What to Do About Flood Insurance

Due to the signing of the “Homeowner Flood Insurance Affordability Act” on March 21, 2014, some of the content of this blogpost has changed. Please refer to my post “Flood Insurance Update

DISCLAIMER: I am certainly not an expert or an insurance agent, but these are my personal take-a-ways from community meetings, handouts and online research. For specific information regarding your home, you should contact your insurance agent.  

This post was initially written for my neighborhood association, so there are specific references to my city and county, but the concepts still apply wherever you live.  

If you haven’t read it yet, please read The Bottom Line on Flood Insurance before continuing here.  

What many don’t understand is that the repercussions of the Biggert-Waters Act will affect everyone in some way. Those not in a flood zone today might be in one tomorrow if FEMA re-draws their FIRM map!  It doesn’t really matter if your home or neighborhood has ever flooded or not.  My neighborhood was built 40 years ago and has never, ever flooded, yet we will see our flood insurance rates rise.  


(1) Write your representatives.  In addition to the US Senators, this needs to come to the attention of our US Congressmen, and our state representatives that can influence them, including the Governor.  Your Mayor should be advocating for you.  It is more effective to contact your representatives directly.     

(2) Tell your friends.  You may have many friends or acquaintances who live in flood zones.  They may not even know about this, or how it will affect them, and they need to write/email/call their representatives as well.  And not just my friends in St Petersburg!  Remember Pinellas County will be the most impacted county in the country.  No kidding.  Ahead of Lousiana!  This will affect your friends in flood zones around the state and the US.   

(3) Get an Elevation Certificate, if you don’t have one.  First contact the company that did your latest survey and see how much they will charge, or pull out the phone book.  Your flood insurance company will want a copy (along with a recent picture of the front and back of your house), and the Pinellas County Property Appraiser wants a copy too (she should have information on how to send it to her on her website).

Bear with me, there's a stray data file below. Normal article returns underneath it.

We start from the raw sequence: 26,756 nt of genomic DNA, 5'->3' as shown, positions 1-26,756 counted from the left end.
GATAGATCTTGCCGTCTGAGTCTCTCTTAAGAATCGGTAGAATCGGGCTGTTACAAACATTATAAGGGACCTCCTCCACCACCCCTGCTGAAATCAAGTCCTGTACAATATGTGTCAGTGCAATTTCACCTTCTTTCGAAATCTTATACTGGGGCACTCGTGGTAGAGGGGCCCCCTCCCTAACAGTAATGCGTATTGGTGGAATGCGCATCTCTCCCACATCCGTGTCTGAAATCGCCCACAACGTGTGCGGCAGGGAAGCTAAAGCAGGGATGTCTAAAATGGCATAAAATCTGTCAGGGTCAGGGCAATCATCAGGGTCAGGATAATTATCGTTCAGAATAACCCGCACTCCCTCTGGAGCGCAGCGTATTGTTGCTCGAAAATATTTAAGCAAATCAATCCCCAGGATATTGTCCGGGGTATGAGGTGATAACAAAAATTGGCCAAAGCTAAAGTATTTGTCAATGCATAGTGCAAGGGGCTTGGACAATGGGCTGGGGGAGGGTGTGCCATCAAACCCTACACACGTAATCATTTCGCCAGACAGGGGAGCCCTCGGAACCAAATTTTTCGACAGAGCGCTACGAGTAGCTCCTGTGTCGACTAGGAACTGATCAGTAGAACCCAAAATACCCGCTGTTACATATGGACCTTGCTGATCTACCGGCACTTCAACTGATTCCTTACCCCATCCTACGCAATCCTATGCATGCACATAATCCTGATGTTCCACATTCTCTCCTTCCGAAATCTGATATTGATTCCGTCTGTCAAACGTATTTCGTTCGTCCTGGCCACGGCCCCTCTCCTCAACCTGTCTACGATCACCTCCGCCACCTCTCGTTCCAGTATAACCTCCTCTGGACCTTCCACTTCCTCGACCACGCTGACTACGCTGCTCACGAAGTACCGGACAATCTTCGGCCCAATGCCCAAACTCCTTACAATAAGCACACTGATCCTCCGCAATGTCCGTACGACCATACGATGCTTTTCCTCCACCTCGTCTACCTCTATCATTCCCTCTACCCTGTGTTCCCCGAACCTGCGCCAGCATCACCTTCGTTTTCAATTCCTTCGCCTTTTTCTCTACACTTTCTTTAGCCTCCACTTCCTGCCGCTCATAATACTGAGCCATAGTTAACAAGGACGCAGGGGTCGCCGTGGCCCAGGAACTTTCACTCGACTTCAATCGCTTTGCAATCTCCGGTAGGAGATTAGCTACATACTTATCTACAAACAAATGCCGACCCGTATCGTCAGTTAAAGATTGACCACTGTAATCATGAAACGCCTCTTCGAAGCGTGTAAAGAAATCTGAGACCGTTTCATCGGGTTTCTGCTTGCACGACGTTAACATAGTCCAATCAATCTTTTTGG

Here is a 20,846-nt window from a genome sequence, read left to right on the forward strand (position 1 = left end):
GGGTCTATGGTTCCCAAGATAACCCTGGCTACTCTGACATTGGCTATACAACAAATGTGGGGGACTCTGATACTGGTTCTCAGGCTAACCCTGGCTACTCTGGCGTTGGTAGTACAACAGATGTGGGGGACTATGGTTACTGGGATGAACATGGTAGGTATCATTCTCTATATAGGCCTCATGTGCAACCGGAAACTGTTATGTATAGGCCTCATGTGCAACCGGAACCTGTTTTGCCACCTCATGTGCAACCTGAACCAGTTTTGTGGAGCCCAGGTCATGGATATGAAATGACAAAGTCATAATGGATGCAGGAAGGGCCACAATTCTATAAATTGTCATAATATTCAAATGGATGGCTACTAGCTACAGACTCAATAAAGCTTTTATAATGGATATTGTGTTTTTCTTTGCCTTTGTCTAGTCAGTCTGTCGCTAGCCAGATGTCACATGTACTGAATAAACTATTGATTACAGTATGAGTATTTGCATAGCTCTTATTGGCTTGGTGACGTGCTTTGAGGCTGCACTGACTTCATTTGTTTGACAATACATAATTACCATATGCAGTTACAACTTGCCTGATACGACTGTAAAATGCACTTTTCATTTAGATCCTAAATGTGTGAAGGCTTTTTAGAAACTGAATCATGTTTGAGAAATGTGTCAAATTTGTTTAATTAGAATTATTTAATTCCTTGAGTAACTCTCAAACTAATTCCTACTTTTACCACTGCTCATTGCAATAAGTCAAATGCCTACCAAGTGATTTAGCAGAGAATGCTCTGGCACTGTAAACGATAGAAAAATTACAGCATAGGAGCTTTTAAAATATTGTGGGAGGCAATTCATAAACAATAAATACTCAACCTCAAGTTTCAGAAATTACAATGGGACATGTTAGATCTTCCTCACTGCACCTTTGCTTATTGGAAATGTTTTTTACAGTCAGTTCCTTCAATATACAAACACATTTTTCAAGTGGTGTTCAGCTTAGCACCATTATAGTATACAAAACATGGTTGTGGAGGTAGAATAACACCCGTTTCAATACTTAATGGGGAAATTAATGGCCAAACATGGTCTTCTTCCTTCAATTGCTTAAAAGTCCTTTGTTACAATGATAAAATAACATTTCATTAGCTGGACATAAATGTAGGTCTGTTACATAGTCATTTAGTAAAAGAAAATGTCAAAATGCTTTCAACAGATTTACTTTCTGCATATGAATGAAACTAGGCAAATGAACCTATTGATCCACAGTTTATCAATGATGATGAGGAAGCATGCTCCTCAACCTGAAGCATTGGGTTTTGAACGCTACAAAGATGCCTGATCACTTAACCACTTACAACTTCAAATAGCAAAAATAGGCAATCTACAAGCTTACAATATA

ELEVATION CERTIFICATE: The two important numbers you need off the EC are the “BFE” (Base Flood Elevation) which is how high FEMA thinks it will flood at your house (mine is 11′) and the “top of bottom floor” which is the floor inside your house on slab (mine is 8′).  This means I am a “minus 3” and this number will determine the new flood insurance rate for a new owner.  The crazy flood insurance rates that are being quoted on the news have been from the beaches where they are probably -5 or -6 (Treasure Island, at least)  Obviously raising your house at or above the BFE will get you the best rate.  

FLOOD ZONES: You should also know what flood zone your are in.  Most of my neighborhood is Flood Zone “AE” which is the other important thing an agent needs to know, but the homes directly along Boca Ciega Bay are “VE” (think “V”=velocity, meaning wind-driven flooding) and some of the non-waterfront homes towards the northeast corner might be “X” (not a flood zone) (Pinellas residents can check the flood zone maps online to be sure.  

Note: Flood Zone is not the same as Evacuation Zone which is stated on the Pinellas Property Appraisers website  

If you are non-subsidized (categories 1, 3 or 4 from previous blog) then your EC may actually bring your rates down, so it’s definitely worth getting and your insurance company is going to require it soon anyway.  Also they should be checked for accuracy – people have found discrepancies in zoning or BFE from the maps and argued their way into better rates.   

I hope these blog posts have educated you enough to have a better understand of how flood insurance works and the impact of the Biggert-Waters Act.  If you have additional questions you should contact your insurance agent ASAP.


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